Separately, I went before the joint Oireachtas committee, JOC, and was interviewed, and I was appointed a director of RTÉ, at the recommendation of the JOC, by the Minister and served one term from 2016 to 2020. I did not go forward for reappointment.

Last year, at the invitation of the Policing Authority, I joined the audit and risk committee of An Garda Síochána.

Most recently, I joined the board of St. Michael's House, which is an organisation which helps the intellectually disabled.

Most important of all, I was appointed to the board of the National Library in 2015 and served a full term. I chaired the library's audit and risk committee throughout this period. I was reappointed to the board by the Minister, Deputy Catherine Martin, in February of this year and was appointed chairperson by the Minister on 29 July last. I am very familiar with the code of practice for the governance of State bodies and have a deep understanding of all matters relating to corporate governance and its importance. I have a firm grasp of the activities and ambitions of the National Library and its ethos. In terms of the day-to-day operational matters of the library, I would of course be deferring to Dr. Collins. I have been chairperson for two months and she has been director for six years. She has a much better grasp of the day-to-day operations of the library.

My role as chairperson, as I see it, is to assist the library and its staff through the many challenges that lie ahead. The library is very fortunate in having a very effective executive and motivated staff, all led by Dr. Collins. A major priority of the library is to ensure the ongoing capital development programme is completed to the satisfaction of the library, its staff and its users. The programme is the biggest development of the library in the past 100 years, consisting, as it does, of a fundamental reordering of the Kildare Street premises to make them more responsive to the needs of the library's users, particularly as regards exhibitions, seminars and accessibility for all. The work on the building is being carried out by the Office of Public Works. The library, however, is tasked with ensuring the development will deliver a safe infrastructure to house the most important and valuable collection of Irish documentary material in the world. The library must also ensure it will function throughout the development programme and that its completion will assist in maximising the impact of the library for users and potential users.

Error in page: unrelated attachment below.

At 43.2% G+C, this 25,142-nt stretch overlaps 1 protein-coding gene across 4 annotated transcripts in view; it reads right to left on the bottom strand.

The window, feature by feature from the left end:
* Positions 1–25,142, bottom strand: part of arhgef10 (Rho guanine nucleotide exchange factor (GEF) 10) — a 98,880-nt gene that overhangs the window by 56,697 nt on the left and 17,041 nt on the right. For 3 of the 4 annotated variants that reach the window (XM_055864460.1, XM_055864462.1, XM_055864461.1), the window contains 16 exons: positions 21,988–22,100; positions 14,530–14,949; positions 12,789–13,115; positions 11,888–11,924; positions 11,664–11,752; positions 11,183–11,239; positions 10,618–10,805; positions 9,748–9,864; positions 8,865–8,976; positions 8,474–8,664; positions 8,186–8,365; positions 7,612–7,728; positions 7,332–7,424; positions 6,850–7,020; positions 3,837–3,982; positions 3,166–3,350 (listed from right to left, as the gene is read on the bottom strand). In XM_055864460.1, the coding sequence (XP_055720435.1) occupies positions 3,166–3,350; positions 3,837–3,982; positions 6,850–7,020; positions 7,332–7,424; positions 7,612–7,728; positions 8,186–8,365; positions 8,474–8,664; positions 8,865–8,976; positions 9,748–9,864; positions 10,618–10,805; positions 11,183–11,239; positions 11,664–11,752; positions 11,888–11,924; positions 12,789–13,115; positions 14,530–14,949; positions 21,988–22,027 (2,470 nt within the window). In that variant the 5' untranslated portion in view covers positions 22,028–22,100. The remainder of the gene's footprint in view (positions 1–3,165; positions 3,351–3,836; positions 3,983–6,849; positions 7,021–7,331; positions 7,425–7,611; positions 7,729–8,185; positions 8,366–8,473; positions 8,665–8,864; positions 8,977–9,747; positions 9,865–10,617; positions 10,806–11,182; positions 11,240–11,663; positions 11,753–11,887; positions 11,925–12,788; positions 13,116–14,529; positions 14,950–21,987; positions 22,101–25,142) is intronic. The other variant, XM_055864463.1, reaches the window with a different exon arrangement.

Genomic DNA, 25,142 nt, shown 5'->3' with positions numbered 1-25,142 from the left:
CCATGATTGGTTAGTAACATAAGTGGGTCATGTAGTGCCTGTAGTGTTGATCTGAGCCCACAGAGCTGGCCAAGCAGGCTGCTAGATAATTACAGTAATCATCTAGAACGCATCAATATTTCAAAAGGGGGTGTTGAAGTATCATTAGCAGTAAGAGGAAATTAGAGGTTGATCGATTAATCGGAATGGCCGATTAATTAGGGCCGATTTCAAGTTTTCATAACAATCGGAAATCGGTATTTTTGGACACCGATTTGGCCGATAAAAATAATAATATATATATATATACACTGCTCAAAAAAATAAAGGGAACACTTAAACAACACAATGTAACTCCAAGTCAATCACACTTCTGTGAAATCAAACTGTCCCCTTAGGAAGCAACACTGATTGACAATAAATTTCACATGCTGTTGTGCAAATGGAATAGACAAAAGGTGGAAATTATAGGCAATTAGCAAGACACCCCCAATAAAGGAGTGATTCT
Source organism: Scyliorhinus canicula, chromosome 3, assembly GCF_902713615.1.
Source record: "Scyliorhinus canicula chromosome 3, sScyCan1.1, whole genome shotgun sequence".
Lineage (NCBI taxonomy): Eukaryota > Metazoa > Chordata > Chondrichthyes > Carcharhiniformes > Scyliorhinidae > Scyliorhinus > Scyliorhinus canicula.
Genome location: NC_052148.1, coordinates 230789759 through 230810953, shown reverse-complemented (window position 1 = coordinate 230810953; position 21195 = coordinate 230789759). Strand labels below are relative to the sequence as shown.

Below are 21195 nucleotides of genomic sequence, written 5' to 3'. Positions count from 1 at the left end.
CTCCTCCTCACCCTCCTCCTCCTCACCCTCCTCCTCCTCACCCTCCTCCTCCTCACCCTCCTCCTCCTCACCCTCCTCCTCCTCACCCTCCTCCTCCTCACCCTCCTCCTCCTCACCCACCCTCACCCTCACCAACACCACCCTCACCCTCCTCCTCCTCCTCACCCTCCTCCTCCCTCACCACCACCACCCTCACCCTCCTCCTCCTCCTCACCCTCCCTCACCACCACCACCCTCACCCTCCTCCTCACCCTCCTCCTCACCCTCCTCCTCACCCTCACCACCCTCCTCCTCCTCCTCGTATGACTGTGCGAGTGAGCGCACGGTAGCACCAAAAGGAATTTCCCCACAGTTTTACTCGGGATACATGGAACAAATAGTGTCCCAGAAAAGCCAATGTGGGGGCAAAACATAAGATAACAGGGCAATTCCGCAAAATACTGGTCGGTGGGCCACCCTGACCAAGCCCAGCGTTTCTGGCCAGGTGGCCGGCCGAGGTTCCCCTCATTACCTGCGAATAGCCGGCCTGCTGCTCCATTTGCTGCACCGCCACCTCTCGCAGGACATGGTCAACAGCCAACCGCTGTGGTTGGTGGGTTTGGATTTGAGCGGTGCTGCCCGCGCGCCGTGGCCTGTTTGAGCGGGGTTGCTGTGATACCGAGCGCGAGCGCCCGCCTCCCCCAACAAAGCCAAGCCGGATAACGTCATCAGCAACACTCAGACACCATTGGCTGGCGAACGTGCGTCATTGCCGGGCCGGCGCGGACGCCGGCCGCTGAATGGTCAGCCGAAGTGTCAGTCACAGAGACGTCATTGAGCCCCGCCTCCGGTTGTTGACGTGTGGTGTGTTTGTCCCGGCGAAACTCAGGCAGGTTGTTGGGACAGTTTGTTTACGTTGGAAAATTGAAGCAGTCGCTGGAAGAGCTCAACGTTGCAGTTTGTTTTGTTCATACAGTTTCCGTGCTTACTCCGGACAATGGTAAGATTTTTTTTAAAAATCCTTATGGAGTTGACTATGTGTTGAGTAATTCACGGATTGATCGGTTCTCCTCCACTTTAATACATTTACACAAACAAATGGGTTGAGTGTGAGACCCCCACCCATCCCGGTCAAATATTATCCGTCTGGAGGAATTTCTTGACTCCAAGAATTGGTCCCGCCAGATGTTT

Among the other priorities is the need for the library to build on its diversity and inclusion policy, which goes to the core of what libraries are all about. At the moment, the library's photographic archive in Temple Bar is running an exhibition entitled "Living with Pride". It provides an insight into the evolution of the LGBTQ rights movement in Ireland. This exhibition will be built on; others will happen. The National Library of Ireland has a responsibility, which it takes seriously, to reflect in an inclusive manner the diversity that is Ireland today.

Another priority is to increase the presence of the library throughout Ireland. The library reaches out from Dublin through events and exhibitions, and we will want to do more with those programmes. The library can also reach out of Ireland to the world through digitisation.

Digitisation is a major priority for the library. The library has more than 100 resources, relative to comparable national libraries, which places severe limits on what can be done.

What could be done, but is not being done to an acceptable degree, is the capture and storage of the important digital content produced every day in Ireland. The library is prevented from archiving the content of many websites of general, social and political interest, to name a few, because the legislation that would allow the library to do this is not in place. Significant volumes of historically important digital content is not being captured and will never be available for students and researchers in the future. It behoves the library to be the leader in digital collection and delivery because nobody else is better placed to do it.

The overall priorities of the library remain to collect, protect, connect, innovate and collaborate. The library has achieved much in recent years, with co-operation with UCD, the establishment of the Museum of Literature Ireland in St. Stephen's Green and the Seamus Heaney exhibition in College Green being examples. I genuinely believe that the library, mainly thanks to the provision of funds for the redevelopment of Kildare Street, is entering into a phase that offers its greatest opportunity ever to increase its impact and contribution to Ireland's cultural collection. I thank the committee for its time.